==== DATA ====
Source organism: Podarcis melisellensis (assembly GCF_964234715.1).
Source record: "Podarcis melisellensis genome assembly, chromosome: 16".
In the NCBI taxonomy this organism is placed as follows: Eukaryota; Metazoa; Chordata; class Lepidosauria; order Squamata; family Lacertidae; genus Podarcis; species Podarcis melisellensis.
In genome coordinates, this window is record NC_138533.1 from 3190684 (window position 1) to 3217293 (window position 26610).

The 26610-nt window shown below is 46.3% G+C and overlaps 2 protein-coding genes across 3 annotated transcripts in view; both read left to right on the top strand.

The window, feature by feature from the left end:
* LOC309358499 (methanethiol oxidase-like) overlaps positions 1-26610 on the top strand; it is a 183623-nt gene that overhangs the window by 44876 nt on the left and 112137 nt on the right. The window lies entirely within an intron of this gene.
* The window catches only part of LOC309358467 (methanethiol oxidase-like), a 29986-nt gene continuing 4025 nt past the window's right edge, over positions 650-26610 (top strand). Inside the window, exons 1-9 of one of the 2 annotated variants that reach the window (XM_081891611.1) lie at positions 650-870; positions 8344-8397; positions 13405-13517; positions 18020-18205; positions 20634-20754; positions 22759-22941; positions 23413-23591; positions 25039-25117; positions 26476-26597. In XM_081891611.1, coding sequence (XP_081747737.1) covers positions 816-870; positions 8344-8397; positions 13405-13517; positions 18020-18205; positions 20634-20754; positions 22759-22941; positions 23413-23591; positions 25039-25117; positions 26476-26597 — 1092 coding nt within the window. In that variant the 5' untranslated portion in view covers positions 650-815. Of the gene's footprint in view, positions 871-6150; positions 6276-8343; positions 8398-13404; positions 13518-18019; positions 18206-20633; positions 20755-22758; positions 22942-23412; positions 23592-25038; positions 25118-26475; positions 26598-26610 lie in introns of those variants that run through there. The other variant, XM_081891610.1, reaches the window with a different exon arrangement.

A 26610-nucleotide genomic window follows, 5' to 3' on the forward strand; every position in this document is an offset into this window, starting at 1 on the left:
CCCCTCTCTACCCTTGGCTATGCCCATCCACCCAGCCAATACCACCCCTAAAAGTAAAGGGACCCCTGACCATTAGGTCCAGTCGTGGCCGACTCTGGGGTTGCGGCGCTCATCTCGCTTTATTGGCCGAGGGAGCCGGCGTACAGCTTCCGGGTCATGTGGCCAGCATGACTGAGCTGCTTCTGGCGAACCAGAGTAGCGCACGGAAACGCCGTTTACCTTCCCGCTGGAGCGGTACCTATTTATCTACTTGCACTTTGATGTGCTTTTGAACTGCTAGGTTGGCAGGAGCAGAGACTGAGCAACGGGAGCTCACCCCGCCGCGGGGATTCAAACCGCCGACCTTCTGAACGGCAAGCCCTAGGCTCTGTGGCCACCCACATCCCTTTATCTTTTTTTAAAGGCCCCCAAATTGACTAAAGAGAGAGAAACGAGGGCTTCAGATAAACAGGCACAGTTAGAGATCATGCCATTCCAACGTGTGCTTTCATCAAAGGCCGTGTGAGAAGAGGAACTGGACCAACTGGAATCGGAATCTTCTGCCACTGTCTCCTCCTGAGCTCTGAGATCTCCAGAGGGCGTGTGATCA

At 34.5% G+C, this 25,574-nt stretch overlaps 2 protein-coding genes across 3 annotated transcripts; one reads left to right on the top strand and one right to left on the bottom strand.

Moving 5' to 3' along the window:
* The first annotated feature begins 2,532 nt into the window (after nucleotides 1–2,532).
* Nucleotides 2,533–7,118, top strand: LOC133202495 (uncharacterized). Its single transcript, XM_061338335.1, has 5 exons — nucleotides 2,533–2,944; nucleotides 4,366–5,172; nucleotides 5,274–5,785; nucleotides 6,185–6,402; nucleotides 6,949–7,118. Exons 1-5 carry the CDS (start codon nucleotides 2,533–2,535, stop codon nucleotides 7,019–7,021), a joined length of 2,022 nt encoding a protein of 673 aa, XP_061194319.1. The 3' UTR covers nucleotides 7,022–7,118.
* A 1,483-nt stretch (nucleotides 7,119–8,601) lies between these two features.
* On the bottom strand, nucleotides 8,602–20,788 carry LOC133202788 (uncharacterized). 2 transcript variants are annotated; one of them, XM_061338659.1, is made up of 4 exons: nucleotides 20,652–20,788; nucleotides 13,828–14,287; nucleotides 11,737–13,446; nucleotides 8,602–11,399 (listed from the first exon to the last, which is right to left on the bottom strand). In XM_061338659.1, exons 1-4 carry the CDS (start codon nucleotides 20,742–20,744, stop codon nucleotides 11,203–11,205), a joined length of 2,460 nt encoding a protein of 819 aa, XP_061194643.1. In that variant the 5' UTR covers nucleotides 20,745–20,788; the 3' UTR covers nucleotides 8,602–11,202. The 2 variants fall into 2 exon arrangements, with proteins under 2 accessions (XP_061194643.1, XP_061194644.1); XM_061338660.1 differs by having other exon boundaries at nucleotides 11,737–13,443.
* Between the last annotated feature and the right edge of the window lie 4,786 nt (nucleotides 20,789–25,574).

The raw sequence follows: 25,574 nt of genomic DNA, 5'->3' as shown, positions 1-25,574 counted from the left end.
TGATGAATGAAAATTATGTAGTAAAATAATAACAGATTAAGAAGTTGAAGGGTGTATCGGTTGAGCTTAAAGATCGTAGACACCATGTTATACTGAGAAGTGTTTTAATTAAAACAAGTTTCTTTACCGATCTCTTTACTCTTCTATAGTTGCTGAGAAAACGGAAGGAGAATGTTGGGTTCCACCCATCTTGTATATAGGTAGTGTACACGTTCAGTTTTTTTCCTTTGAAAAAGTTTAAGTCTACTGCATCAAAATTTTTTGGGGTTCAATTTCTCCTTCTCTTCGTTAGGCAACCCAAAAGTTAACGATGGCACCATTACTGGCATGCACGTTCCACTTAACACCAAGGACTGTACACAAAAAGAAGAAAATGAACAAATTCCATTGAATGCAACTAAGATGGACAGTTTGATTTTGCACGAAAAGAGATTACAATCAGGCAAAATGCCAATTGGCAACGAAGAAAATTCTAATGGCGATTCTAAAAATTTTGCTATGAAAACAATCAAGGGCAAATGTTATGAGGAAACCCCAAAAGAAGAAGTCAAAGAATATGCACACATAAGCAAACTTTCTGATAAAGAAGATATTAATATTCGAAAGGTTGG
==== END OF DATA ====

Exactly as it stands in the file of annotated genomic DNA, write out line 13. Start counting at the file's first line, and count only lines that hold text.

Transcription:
* The first annotated feature begins 2,532 nt into the window (after nucleotides 1–2,532).